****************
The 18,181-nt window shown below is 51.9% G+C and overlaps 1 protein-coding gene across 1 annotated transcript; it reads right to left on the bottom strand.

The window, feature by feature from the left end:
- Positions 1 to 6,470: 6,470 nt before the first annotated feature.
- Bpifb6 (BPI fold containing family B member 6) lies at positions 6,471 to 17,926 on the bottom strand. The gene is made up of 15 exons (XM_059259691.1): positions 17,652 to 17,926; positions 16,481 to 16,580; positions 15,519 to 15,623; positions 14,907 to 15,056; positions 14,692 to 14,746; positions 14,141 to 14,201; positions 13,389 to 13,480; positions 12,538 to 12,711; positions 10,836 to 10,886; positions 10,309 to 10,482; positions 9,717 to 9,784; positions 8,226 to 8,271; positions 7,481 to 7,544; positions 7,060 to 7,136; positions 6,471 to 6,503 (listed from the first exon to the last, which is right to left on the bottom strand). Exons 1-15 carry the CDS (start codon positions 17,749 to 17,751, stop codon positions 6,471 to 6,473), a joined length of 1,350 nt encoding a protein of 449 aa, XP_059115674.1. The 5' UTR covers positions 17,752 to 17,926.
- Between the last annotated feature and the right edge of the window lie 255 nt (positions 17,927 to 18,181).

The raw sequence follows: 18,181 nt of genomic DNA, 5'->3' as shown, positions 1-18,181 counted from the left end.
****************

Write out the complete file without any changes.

The 18,181-nt window shown below is 51.9% G+C and overlaps 1 protein-coding gene across 1 annotated transcript; it reads right to left on the bottom strand.

The window, feature by feature from the left end:
- Positions 1 to 6,470: 6,470 nt before the first annotated feature.
- Bpifb6 (BPI fold containing family B member 6) lies at positions 6,471 to 17,926 on the bottom strand. The gene is made up of 15 exons (XM_059259691.1): positions 17,652 to 17,926; positions 16,481 to 16,580; positions 15,519 to 15,623; positions 14,907 to 15,056; positions 14,692 to 14,746; positions 14,141 to 14,201; positions 13,389 to 13,480; positions 12,538 to 12,711; positions 10,836 to 10,886; positions 10,309 to 10,482; positions 9,717 to 9,784; positions 8,226 to 8,271; positions 7,481 to 7,544; positions 7,060 to 7,136; positions 6,471 to 6,503 (listed from the first exon to the last, which is right to left on the bottom strand). Exons 1-15 carry the CDS (start codon positions 17,749 to 17,751, stop codon positions 6,471 to 6,473), a joined length of 1,350 nt encoding a protein of 449 aa, XP_059115674.1. The 5' UTR covers positions 17,752 to 17,926.
- Between the last annotated feature and the right edge of the window lie 255 nt (positions 17,927 to 18,181).

The raw sequence follows: 18,181 nt of genomic DNA, 5'->3' as shown, positions 1-18,181 counted from the left end.